“Right now there are areas in Yemen where the banks are closed and people cannot send money. They have to go to Sana’a or another big city where branches are still open, which is difficult for them,” he says. “So I think mobile banking will be very helpful.”
However, Yemen may have missed a trick in taking a rather conservative approach. During the process of developing the regulations, the Alliance for Financial Inclusion (AFI), a non-profit body, helped to arrange a peer-review of the draft rules, with the authorities in Kenya, Tanzania, Bangladesh, Zambia and Panama all offering their advice.
“Mobile financial services in Kenya, Tanzania and Bangladesh are quite developed so I’m sure the regulations benefitted from that,” says Klaus Prochaska, head of policy analysis and capacity building at the AFI.
However, rather than following the lead of some of these African countries in allowing telecoms operators and others to launch services independently of banks, Yemen is insisting that banks alone issue e-money. While this conservative approach adopted may prove to be successful in the long-run, it is likely to take longer for any momentum to build up.
“In a difficult environment where infrastructure is really challenging like in Yemen, there would probably have been quicker and easier wins if they allowed non-banks to issue e-money,” says the industry executive.
One advantage of allowing telcos into the front line is that they tend to be better than banks at building up distribution networks and they are used to handling relatively small amounts of money in a cost-efficient way. In comparison, banks tend to be more risk-averse and slower moving.
Certainly, the development in Yemen has got off to a slow start. Since December, just three institutions have applied for licences, but two of those have suspended their applications while they focus on looking after their main business during the war. At the moment, the central bank says that only one institution is pushing ahead with an application, Al Kuraimi Islamic Microfinance Bank.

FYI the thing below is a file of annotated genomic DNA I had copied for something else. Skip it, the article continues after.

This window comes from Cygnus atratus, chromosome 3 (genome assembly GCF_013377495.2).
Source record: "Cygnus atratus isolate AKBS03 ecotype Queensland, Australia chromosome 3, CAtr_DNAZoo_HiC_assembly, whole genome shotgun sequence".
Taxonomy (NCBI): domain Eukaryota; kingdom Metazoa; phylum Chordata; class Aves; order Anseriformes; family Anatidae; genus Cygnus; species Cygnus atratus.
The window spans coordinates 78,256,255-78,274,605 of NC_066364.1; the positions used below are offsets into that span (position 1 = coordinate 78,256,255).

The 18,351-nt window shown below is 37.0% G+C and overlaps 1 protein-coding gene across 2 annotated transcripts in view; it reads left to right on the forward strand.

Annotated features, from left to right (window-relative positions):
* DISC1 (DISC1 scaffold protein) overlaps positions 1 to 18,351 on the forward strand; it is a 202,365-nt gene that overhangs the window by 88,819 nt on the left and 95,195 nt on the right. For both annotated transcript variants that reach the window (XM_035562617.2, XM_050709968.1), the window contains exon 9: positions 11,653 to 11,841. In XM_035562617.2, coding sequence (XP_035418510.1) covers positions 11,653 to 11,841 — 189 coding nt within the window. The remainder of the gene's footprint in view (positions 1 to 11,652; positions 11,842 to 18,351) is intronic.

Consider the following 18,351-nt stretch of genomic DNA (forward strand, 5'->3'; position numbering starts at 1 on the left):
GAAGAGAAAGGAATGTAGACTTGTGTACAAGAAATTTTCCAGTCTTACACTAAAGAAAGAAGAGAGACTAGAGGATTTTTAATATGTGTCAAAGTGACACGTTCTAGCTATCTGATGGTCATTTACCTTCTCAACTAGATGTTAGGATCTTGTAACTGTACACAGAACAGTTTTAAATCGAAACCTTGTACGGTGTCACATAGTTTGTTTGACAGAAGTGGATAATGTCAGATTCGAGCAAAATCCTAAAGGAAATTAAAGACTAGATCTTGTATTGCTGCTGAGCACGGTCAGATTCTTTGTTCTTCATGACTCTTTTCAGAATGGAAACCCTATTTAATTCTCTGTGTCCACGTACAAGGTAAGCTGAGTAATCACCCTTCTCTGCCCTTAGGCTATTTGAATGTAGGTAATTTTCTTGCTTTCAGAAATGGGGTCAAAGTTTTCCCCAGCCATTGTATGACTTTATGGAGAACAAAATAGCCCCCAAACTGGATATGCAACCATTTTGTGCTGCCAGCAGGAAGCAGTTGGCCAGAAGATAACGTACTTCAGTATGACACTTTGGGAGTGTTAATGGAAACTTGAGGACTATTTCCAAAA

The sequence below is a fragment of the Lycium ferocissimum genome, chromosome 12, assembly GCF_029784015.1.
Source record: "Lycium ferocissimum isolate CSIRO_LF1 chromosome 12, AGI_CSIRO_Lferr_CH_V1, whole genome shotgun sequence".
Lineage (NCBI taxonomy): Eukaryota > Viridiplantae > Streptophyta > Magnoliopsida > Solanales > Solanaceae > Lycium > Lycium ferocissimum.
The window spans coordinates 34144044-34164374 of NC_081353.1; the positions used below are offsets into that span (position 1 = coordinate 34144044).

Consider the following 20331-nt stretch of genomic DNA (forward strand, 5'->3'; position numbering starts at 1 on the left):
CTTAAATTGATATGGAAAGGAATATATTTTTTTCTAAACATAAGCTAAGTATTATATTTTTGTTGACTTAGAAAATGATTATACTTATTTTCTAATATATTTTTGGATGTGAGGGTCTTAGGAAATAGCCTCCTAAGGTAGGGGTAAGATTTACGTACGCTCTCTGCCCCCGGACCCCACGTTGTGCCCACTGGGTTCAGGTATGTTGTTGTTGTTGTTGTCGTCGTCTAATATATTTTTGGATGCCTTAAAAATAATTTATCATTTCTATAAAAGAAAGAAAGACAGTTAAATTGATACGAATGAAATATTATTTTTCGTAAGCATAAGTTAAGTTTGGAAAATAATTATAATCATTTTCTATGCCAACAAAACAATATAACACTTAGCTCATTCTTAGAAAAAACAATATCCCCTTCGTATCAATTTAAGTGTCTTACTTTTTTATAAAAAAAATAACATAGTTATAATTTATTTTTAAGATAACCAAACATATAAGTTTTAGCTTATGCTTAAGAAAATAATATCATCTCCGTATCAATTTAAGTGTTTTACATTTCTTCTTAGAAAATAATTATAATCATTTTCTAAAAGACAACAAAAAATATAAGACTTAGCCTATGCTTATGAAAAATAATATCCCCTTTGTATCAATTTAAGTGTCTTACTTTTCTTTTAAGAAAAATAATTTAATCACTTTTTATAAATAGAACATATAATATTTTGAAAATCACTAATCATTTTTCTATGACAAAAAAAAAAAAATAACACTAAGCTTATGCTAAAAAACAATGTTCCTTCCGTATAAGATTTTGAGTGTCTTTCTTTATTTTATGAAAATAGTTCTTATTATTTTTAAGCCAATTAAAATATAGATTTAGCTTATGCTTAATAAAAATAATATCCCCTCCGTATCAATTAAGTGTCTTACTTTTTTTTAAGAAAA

Having said that, bank-led mobile services have proved to be a success in some other markets in Asia, such as Bangladesh and Pakistan. Prochaska says there is no perfect model for mobile banking services and different things work in different countries.
“For the Central Bank of Yemen to have financial inclusion on their radar is a great thing. They’re doing the best they can in their situation,” he says. “There is ‘no one size fits all’ model. In some countries it takes off, in other countries it doesn’t. It’s anybody’s guess if it will work well in Yemen.
“Having the regulations is a very important start but that’s when the work for the provider starts. It’s now in the hand of the providers to design and offer services that meet the needs of potential customers, especially the poor.”
The war is making it more difficult to set up the new services than would otherwise be the case, but the central bank is trying to be accommodating, for example in the way that it checks whether a bank’s IT system is viable.
“Under the regulations, a bank’s IT system and platform needs to be tested by a third party to ensure that it is suitable for mobile banking, but there is no company, which can do that in Yemen and right now it is difficult for banks to bring experts from outside the country into Yemen. So we will try to use our IT staff to test the system. We will try to be more flexible on that point,” says Rageh.
In the meantime, other microfinance institutions are finding that the war is making it difficult for them to continue with their normal operations too. The US-based peer-to-peer lending firm Kiva, which works in Yemen via Al Amal Microfinance Bank, says that its local partner has suspended making loans in Yemen and Kiva says that it expects to see increasing rates of non-performing loans there.
All this highlights both the difficulty of offering financial services during wartime, but also the potentially useful role that mobile banking could play. After all, it can continue operating for as long as a customer is able to get a mobile phone signal.
“As long as you have mobile reception and a functional agent network, you can put cash in and take cash out,” says Prochaska. “I’d say that e-money is more crisis-resistant than a traditional bank branch. In Somalia, with its well-known stability issues, mobile banking has been very popular at times when it was dangerous to walk on the street. Cash can be stolen, but if your cell phone is stolen you still need a PIN code and without that they can’t steal from your mobile money account.”